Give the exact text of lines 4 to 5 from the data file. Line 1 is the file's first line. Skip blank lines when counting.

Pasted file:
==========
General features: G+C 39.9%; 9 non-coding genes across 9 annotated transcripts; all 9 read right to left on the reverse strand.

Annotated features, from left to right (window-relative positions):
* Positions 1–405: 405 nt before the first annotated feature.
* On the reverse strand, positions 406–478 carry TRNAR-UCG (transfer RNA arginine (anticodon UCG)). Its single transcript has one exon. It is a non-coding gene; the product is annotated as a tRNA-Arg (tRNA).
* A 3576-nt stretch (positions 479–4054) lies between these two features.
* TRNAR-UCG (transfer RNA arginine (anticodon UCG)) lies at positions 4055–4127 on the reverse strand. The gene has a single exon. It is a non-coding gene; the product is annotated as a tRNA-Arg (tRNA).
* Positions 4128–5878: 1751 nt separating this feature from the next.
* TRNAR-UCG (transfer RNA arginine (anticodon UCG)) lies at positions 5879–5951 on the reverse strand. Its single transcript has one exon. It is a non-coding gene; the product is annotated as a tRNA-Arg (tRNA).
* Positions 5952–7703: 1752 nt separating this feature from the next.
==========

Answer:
* On the reverse strand, positions 406–478 carry TRNAR-UCG (transfer RNA arginine (anticodon UCG)). Its single transcript has one exon. It is a non-coding gene; the product is annotated as a tRNA-Arg (tRNA).
* A 3576-nt stretch (positions 479–4054) lies between these two features.